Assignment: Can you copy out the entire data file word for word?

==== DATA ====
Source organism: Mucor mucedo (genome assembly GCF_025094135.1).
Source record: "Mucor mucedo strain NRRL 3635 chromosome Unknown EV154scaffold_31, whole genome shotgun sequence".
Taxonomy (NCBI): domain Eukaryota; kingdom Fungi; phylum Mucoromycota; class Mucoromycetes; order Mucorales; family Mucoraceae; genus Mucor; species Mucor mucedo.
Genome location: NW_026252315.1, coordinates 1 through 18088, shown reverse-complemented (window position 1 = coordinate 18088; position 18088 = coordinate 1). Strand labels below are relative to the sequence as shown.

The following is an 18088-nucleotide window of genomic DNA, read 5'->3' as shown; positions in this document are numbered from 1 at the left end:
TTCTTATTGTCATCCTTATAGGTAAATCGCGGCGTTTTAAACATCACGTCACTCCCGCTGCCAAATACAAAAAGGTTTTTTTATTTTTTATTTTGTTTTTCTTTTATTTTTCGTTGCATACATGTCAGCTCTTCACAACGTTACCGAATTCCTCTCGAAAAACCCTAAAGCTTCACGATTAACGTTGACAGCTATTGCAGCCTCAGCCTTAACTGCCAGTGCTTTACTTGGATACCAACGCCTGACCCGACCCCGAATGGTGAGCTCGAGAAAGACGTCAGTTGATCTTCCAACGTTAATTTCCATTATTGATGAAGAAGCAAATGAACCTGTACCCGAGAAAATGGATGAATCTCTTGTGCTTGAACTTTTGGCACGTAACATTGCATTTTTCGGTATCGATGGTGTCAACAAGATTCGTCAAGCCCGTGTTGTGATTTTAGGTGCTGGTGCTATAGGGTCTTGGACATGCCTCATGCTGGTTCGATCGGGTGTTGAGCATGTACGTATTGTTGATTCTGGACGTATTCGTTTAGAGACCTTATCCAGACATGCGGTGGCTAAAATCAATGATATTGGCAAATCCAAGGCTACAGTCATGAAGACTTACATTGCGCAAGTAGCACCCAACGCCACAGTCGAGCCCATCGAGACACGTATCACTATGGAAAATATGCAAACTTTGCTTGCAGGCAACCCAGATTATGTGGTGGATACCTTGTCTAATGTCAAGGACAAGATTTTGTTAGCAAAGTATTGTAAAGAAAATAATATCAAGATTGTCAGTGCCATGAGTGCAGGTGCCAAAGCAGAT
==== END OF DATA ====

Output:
Source organism: Mucor mucedo (genome assembly GCF_025094135.1).
Source record: "Mucor mucedo strain NRRL 3635 chromosome Unknown EV154scaffold_31, whole genome shotgun sequence".
Taxonomy (NCBI): domain Eukaryota; kingdom Fungi; phylum Mucoromycota; class Mucoromycetes; order Mucorales; family Mucoraceae; genus Mucor; species Mucor mucedo.
Genome location: NW_026252315.1, coordinates 1 through 18088, shown reverse-complemented (window position 1 = coordinate 18088; position 18088 = coordinate 1). Strand labels below are relative to the sequence as shown.

The following is an 18088-nucleotide window of genomic DNA, read 5'->3' as shown; positions in this document are numbered from 1 at the left end:
TTCTTATTGTCATCCTTATAGGTAAATCGCGGCGTTTTAAACATCACGTCACTCCCGCTGCCAAATACAAAAAGGTTTTTTTATTTTTTATTTTGTTTTTCTTTTATTTTTCGTTGCATACATGTCAGCTCTTCACAACGTTACCGAATTCCTCTCGAAAAACCCTAAAGCTTCACGATTAACGTTGACAGCTATTGCAGCCTCAGCCTTAACTGCCAGTGCTTTACTTGGATACCAACGCCTGACCCGACCCCGAATGGTGAGCTCGAGAAAGACGTCAGTTGATCTTCCAACGTTAATTTCCATTATTGATGAAGAAGCAAATGAACCTGTACCCGAGAAAATGGATGAATCTCTTGTGCTTGAACTTTTGGCACGTAACATTGCATTTTTCGGTATCGATGGTGTCAACAAGATTCGTCAAGCCCGTGTTGTGATTTTAGGTGCTGGTGCTATAGGGTCTTGGACATGCCTCATGCTGGTTCGATCGGGTGTTGAGCATGTACGTATTGTTGATTCTGGACGTATTCGTTTAGAGACCTTATCCAGACATGCGGTGGCTAAAATCAATGATATTGGCAAATCCAAGGCTACAGTCATGAAGACTTACATTGCGCAAGTAGCACCCAACGCCACAGTCGAGCCCATCGAGACACGTATCACTATGGAAAATATGCAAACTTTGCTTGCAGGCAACCCAGATTATGTGGTGGATACCTTGTCTAATGTCAAGGACAAGATTTTGTTAGCAAAGTATTGTAAAGAAAATAATATCAAGATTGTCAGTGCCATGAGTGCAGGTGCCAAAGCAGAT